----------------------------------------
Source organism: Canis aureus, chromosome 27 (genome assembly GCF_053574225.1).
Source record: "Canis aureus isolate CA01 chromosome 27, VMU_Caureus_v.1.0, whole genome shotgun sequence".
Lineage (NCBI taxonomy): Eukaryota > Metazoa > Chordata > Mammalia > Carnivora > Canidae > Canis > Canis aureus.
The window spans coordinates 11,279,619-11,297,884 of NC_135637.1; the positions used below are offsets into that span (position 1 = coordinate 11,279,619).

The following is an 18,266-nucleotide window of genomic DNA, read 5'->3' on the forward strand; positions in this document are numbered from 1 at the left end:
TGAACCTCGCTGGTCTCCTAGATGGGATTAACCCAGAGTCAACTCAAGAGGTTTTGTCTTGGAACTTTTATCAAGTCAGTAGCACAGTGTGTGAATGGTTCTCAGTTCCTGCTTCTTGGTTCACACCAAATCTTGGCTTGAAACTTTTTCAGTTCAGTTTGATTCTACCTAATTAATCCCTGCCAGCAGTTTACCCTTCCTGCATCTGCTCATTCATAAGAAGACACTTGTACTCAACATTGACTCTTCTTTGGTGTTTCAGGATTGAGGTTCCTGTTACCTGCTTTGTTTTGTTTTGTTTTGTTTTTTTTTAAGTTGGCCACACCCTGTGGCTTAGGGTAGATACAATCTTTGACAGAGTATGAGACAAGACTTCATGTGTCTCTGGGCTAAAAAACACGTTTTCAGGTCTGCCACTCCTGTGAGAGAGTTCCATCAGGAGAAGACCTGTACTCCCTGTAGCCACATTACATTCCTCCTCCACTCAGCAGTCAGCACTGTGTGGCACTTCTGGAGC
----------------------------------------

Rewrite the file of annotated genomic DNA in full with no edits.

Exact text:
Source organism: Canis aureus, chromosome 27 (genome assembly GCF_053574225.1).
Source record: "Canis aureus isolate CA01 chromosome 27, VMU_Caureus_v.1.0, whole genome shotgun sequence".
Lineage (NCBI taxonomy): Eukaryota > Metazoa > Chordata > Mammalia > Carnivora > Canidae > Canis > Canis aureus.
The window spans coordinates 11,279,619-11,297,884 of NC_135637.1; the positions used below are offsets into that span (position 1 = coordinate 11,279,619).

The following is an 18,266-nucleotide window of genomic DNA, read 5'->3' on the forward strand; positions in this document are numbered from 1 at the left end:
TGAACCTCGCTGGTCTCCTAGATGGGATTAACCCAGAGTCAACTCAAGAGGTTTTGTCTTGGAACTTTTATCAAGTCAGTAGCACAGTGTGTGAATGGTTCTCAGTTCCTGCTTCTTGGTTCACACCAAATCTTGGCTTGAAACTTTTTCAGTTCAGTTTGATTCTACCTAATTAATCCCTGCCAGCAGTTTACCCTTCCTGCATCTGCTCATTCATAAGAAGACACTTGTACTCAACATTGACTCTTCTTTGGTGTTTCAGGATTGAGGTTCCTGTTACCTGCTTTGTTTTGTTTTGTTTTGTTTTTTTTTAAGTTGGCCACACCCTGTGGCTTAGGGTAGATACAATCTTTGACAGAGTATGAGACAAGACTTCATGTGTCTCTGGGCTAAAAAACACGTTTTCAGGTCTGCCACTCCTGTGAGAGAGTTCCATCAGGAGAAGACCTGTACTCCCTGTAGCCACATTACATTCCTCCTCCACTCAGCAGTCAGCACTGTGTGGCACTTCTGGAGC